The Highlands

Getting out to the Scottish highlands can be a little tricky when you’re a solo traveler trying to not spend a fortune, but the backpacker solution is to get a good deal for three days in the highlands with Haggis Adventures.  So a motley crew of us ended up going around in a bus like this-

Of  course, it almost didn’t happen.  I got the girl at the hostel desk to call the Haggis office for me and she told me the tour would start at 9:45am the next morning… at 8:42am I was in the perpetual argument of convincing myself to get out of my bed when another hostel worker stuck his head in to ask what was I doing, didn’t I realize my tour was going in two minutes?  What?!  That got me up, and within five minutes I was downstairs with my packed bags hailing a cab to speed me to the departure point, wondering why it normally takes me 20 minutes to pack if I could do it so quickly.  Shots of adrenaline will do that I suppose.

Anyway, I made it because it turns out Alan the driver is a saint and waited a few minutes extra for me.  I didn’t perk up until lunchtime when I got something in my stomach, but by then the scenery had picked up as well-

So it turns out the highlands are pretty.  Really pretty.  As in you will no longer wonder why the Scots settled the South Island of New Zealand because it looks just like it.  Granted, the South Island is a lot bigger so they probably still win overall, but it’s a close call.

One thing they don’t have in New Zealand though- castles!  Really, I think I said this before if we could get an artistically-placed castle or two in the American West it wouldn’t seriously deter from the scenery.  States could even charge permits and admission or whatever to help their budget crises.

Hanging out in said castle, whose name currently eludes me.  I’ve seen a few of these so I can’t say much except it was like any castle only more so, but the kitchen was exceptional.  This was because they tried to recreate what it must have been like back in the day with wax figurines and the like, which gave the whole thing a bit of a wonderfully disturbing feel.

Me with Ben Nevis, the tallest mountain in the U.K., in the background.  The north face of Ben Nevis is considered to be one of the hardest climbs in Europe due to the swiftly changing weather and almost cliff-like steepness, and in fact this is what North Face climbing gear is named after!  The more you know…

Another interesting detail about the highlands is how, well, empty it is compared to most of Europe.  You travel through this huge amount of space without hardly seeing a soul- turns out the reason for this is a few centuries ago the English forcibly resettled all the Scots to the lowlands so next to no one lives there today.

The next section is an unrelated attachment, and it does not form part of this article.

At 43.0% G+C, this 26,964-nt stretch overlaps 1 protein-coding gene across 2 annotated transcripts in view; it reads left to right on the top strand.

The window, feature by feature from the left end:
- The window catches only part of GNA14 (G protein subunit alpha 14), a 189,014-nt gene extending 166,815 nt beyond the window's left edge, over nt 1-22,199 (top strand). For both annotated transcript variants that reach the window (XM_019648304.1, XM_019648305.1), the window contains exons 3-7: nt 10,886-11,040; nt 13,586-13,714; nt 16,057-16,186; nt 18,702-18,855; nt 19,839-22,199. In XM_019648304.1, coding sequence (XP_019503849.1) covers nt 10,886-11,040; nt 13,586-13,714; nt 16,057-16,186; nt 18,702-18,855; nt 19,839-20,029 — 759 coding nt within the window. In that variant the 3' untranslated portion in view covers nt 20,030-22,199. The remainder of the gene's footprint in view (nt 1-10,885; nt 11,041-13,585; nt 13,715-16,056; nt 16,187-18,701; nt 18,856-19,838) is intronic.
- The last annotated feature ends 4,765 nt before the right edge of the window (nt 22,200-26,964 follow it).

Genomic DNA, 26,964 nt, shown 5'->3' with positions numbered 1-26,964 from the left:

An aside- it goes without saying that the Scots and English do not particularly like each other.  It seems like the Scots will leave the U.K. sooner instead of later (and if you had that much North Sea oil and whiskey to export I wouldn’t blame you), but I think that will be an interesting debate when it happens.  Not like the English can invade again, right?

The most interesting point I learned about the English-Scottish relationship though was how it turns out Scottish children don’t actually learn about Scottish history in school, the argument being that it would just incite greater hatred towards the English.  I couldn’t quite believe this and was a bit dumbfounded- by the same argument does this mean we shouldn’t teach American kids about slavery because it would inflame racial tensions?  Call me odd, but I’ve never been met with a thorny problem and thought “you know, being more ignorant would surely solve this issue!”

Anyway, some of the loveliest scenery in Scotland is found on the Isle of Skye, and after a mere day there I have to agree.  I mean, just look at it!  For those astute moviegoers out there they filmed Stardust on the Isle of Skye, though I’m certain they waited a long time before they got the good weather.

My favorite Isle of Sky tidbit is how you need to cross a bridge from the  mainland to get to it, and when said bridge was constructed it was so overbudget it had the highest toll in the world to cross it (6.50 pounds one way for a car!).  The farmers weren’t happy so they made an exception for vehicles carrying livestock, which prompted everyone residing on the island to borrow a farmer’s sheep whenever they wanted to go to work.  Needless to say, the toll was abolished rather soon after.